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The Stories of Eva Luna by Isabel Allende

The Stories of Eva Luna (1989)

by Isabel Allende

Other authors: See the other authors section.

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2,252164,078 (3.7)39



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Showing 1-5 of 10 (next | show all)
I really liked this collection of stories. They remind me of The Bridge of San Luis Rey (Thornton Wilder), but with less connection between the various characters. I liked that there still are connections between some of the characters so that they are all in the same fictional space, even if their stories don't all intersect. ( )
  JBarringer | Dec 30, 2017 |
This book is in my top ten list for all time favorites. ( )
  ehys0212 | Oct 7, 2013 |
Is this the "50 Shades of Grey" of the early '90s? Great scene setting in a romantic South America in everyone of these short stories. Halfway through, I started to find the themes repetitive and a bit disturbing: beautiful women are invariably coupled with much older, more powerful men, and true love and passion blossom after a first violent intercourse, ie rape. Maybe female readers will have an other opinion; it felt a lot like this collection of short stories was intended for them. ( )
  fist | Jul 12, 2013 |
Ventitré racconti, storie di passione e violenza . Questo libro mi e’ piaciuto per la sua capacità di tratteggiare situazioni e personaggi a tinte e forti . In certi casi sembra una continuazione ideale di Eva Luna, anche se si tratta di racconti. L’ ho riletto un paio di volte e mi e’ sempre piaciuto ( )
  mara4m | Jun 8, 2011 |
These richly entertaining stories have many passionate full-blooded heroines and lots of interesting twists. If you like short stories where nothing much happens overtly and the action is subtle, perhaps even barely perceptible, these are not the stories for you. So many of the stories are the literary equivalents of full body slams that it would be difficult to read them in quick succession. You at least have to stop and catch your breath before moving on the the next one. ( )
  bkinetic | Feb 7, 2011 |
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» Add other authors (21 possible)

Author nameRoleType of authorWork?Status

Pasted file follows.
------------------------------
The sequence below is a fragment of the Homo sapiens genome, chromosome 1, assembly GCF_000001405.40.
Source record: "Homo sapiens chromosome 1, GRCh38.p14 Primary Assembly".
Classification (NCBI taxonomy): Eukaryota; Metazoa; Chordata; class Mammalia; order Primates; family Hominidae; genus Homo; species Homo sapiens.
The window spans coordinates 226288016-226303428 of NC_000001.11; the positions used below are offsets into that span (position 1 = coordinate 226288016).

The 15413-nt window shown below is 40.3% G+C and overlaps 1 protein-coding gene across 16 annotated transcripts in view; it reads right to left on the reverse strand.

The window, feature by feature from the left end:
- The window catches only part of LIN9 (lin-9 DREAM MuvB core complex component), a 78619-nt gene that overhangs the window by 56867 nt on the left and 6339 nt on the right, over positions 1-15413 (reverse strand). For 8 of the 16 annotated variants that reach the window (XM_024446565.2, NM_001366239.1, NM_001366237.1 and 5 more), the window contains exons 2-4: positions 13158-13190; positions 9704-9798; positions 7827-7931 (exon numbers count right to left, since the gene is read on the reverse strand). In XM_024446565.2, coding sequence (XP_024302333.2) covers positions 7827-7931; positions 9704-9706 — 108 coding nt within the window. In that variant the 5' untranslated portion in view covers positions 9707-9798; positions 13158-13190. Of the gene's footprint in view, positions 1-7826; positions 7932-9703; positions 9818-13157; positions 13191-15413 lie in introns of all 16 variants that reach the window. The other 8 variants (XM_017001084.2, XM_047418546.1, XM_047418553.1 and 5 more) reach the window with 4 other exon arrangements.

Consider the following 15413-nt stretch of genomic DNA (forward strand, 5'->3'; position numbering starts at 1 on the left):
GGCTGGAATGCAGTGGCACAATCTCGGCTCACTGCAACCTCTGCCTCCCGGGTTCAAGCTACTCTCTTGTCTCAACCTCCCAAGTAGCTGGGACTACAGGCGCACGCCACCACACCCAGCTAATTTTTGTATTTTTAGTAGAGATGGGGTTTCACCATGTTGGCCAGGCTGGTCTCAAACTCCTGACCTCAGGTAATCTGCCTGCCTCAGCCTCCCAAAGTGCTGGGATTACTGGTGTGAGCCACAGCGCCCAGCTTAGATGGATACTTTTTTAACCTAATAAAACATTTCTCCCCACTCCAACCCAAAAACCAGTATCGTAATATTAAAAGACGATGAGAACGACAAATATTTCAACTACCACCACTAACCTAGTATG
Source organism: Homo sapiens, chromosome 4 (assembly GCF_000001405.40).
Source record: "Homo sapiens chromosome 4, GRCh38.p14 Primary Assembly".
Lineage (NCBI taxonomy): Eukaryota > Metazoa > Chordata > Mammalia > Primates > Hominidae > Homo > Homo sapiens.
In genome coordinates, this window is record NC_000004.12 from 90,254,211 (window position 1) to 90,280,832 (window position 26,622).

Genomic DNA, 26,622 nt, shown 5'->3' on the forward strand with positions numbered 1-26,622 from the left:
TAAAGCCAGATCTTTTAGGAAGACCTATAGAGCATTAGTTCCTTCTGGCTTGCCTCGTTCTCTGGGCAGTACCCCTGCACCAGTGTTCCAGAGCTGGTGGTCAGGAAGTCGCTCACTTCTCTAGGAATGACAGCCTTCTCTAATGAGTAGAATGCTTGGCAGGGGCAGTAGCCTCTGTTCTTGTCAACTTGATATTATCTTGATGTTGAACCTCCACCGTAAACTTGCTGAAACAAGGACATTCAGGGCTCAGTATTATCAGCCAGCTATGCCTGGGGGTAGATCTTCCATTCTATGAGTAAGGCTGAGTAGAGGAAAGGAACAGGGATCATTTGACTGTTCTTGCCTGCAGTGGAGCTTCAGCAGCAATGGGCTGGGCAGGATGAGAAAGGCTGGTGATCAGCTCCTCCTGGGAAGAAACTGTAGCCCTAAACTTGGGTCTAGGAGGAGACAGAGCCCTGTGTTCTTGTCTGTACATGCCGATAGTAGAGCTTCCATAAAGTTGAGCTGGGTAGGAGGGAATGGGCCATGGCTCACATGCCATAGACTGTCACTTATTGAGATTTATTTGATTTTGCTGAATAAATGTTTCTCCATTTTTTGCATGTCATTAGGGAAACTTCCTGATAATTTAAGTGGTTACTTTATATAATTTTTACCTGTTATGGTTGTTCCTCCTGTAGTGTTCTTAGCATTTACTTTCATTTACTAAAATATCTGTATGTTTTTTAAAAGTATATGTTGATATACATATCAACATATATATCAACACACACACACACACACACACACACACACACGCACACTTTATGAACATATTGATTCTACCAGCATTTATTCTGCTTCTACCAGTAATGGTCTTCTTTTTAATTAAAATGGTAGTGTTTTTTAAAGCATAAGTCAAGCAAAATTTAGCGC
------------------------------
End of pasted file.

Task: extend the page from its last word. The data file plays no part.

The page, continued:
Isabel Allendeprimary authorall editionscalculated
Guadalupi, GianniTranslatorsecondary authorsome editionsconfirmed
Juan, AnaCover artistsecondary authorsome editionsconfirmed
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The King ordered the Grand Vizier to bring him a virgin every night, and when the night was over, he ordered her to be killed. And thus it had happened for three years, and in all the city there was no damsel left to withstand the assaults of this rider. But the vizier had a daughter of great beauty, named Scheherazade ... and she was very eloquent, and pleased all who heard her.

      A Thousand and One Tales of the Arabian Nights
For William Gordon, for times shared.

        I. A.
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You untied your sash, kicked off your sandals, tossed your full skirt into the corner - it was cotton, if I remember - and loosened the clasp that held your hair in a ponytail.
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La muerte no existe, hija. La gente sólo muere cuando la olvidan
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Amazon.com Product Description (ISBN 0743217187, Paperback)

Isabel Allende is one of the world's most beloved authors. In 1988, she introduced the world to Eva Luna in a novel of the same name that recounted the adventurous life of a young Latin American woman whose powers as a storyteller bring her friendship and love. Retruning to this tale, Allende presents The Stories of Eva Luna, a treasure trove of brilliantly crafted stories.

Lying in bed with her European lover, refugee and journalist Rolf Carle, Eva answers hes request for a story "you have never told anyone before" with these twenty-three samples of her vibrant artistry. Interweaving the real and the magical, she explores love, vengeance, compassion, and the strenghts of women, creating a world that is at once poingnantly familiar and intriguingly new.

Rendered in the sumptuously imagined, uniquely magical style of one of the world's most stunning writers, The Stories of Eva Luna is the conerstone of Allende's work. It is not to be missed by anyone -- whether a devotee of Ms. Allende's oeuvre or a new acquaintance to her work.

(retrieved from Amazon Thu, 12 Mar 2015 18:19:44 -0400)

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Collection of twenty-three short stories of Argentinean peasants and patricians, revolutionaries and tyrants, and seductresses and fortune tellers.

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Penguin Australia

An edition of this book was published by Penguin Australia.

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